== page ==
With 1 in 30 of the old £1 coins estimated to be counterfeit, operators hoped that the new £1 would bring more security to the industry’s ‘golden coin’. For a moment this looked in doubt, but the Royal Mint quickly reassured the potential counterfeit was merely a misprint.
The reportedly forged example of a new £1 coin is in fact the result of a production glitch, the Royal Mint has admitted, after studying images of the coin.
Last week a charity worker claimed he had found a fake version of the new £1 coin, described by the issuing authority as “the most secure” in the world.
Roy Wright believed his partner was given the counterfeit coin in change when shopping at a Co-op store in Surrey after he identified little differences with the original one.
“The coin is completely different and is more rounded around the edge,” Wright told the Sun. “There is clearly space between the engraving lines, it’s a different size, the Queen’s head is to the left, and there is no detail of the head of the thistle – it’s just a blob. The stem of the coin has got no detail on it, there are a lot of things wrong with it.”
Wright added that the coin was heavier and had no hologram, distinguishing itself from the Royal Mint’s official design.
The implications of a widespread forgery of the new £1 would spell trouble for an industry that endearingly labels it as the ‘golden coin’, however the issuing authority responded to the claim, saying it hasn’t had further reports of fake 12- sided coins, but that the small variances are likely the result of a manufacturing glitch.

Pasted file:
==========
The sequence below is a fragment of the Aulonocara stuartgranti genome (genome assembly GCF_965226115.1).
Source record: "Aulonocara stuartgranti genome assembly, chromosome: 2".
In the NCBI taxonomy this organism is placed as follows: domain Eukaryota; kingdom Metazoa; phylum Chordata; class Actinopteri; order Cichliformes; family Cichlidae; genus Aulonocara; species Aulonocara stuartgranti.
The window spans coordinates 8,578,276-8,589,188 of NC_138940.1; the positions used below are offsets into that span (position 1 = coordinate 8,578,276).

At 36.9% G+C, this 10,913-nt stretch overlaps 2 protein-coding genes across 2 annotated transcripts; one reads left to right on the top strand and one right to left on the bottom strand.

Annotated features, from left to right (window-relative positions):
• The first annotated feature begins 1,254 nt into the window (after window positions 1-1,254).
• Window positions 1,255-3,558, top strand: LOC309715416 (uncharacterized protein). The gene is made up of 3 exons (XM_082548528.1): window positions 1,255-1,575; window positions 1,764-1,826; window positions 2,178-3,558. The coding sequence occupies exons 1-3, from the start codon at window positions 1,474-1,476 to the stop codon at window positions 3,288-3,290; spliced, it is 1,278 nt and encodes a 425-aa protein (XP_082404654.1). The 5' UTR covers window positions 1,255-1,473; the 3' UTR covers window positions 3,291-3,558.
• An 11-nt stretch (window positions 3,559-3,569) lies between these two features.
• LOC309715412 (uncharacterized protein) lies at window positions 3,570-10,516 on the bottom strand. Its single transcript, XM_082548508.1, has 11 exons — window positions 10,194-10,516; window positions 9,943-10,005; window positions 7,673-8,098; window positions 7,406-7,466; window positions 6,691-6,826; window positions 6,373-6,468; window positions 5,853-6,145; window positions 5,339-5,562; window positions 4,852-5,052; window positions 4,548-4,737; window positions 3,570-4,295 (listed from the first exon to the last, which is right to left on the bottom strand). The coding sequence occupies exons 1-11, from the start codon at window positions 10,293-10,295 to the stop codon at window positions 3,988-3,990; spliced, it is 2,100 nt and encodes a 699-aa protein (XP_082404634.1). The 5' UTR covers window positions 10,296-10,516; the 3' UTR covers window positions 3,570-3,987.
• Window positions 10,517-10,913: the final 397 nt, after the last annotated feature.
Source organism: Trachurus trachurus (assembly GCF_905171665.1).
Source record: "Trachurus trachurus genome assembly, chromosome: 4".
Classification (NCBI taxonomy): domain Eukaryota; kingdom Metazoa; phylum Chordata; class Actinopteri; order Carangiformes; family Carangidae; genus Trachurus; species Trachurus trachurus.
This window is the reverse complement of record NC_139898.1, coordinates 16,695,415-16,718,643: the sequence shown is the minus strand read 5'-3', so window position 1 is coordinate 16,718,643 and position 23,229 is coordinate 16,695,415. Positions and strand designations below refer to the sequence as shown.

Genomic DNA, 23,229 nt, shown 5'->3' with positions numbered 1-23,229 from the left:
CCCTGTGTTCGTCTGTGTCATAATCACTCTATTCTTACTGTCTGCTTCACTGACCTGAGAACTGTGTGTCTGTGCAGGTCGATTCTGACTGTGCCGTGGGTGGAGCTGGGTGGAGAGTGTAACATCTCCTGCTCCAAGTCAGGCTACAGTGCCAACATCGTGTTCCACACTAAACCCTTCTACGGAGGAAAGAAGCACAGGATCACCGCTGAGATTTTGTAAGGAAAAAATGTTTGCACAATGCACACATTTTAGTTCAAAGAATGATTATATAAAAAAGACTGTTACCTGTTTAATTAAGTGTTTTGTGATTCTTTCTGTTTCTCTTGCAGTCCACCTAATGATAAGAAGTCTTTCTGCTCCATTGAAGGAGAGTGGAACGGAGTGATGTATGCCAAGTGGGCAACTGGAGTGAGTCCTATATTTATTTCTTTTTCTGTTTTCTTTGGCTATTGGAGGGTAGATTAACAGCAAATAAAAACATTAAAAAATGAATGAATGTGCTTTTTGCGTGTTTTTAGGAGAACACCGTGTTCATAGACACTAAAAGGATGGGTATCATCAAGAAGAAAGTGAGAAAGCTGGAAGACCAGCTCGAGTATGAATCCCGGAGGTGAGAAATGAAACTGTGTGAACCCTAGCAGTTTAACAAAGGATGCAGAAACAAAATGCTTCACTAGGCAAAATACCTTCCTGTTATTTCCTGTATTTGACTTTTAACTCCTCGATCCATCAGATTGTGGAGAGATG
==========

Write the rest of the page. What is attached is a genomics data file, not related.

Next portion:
“We are not aware of any counterfeits entering circulation but welcome the public’s caution,” the Royal Mint commented. “The organisation produces around five billion coins each year, and will be striking 1.5bn new £1 coins in total. As you would expect, we have tight quality controls in place, however variances will always occur in a small number of coins, particularly in the striking process, due to the high volumes and speed of production.”
Numismatist Dominic Chorney of coin dealer A.H. Baldwin & Sons agreed with the Mint’s assessment of a ‘mis-strike’, telling The Telegraph the clue lay in the fact that multiple elements of the coin are out of alignment. “The coin appears to be a ‘mis-strike’, meaning it is a genuine coin which has become misaligned during the striking process,” he said.
Previous printing errors have led to coins becoming sought-after, fetching prices far above their face value, which has also been the case for more than 200,000 trial coins issued to amusements manufacturers and other businesses in preparation for the official release.
Despite the Royal Mint making clear that these coins don’t have legal tender status, and have no redeemable value, collectors are now eager to get their hands on them.
There are also penalties on businesses for losing possession of their trial coins, which may be part of the reason why bidding for the trial coins on eBay is starting at between £150 and £250, with some selling for up to £6,000.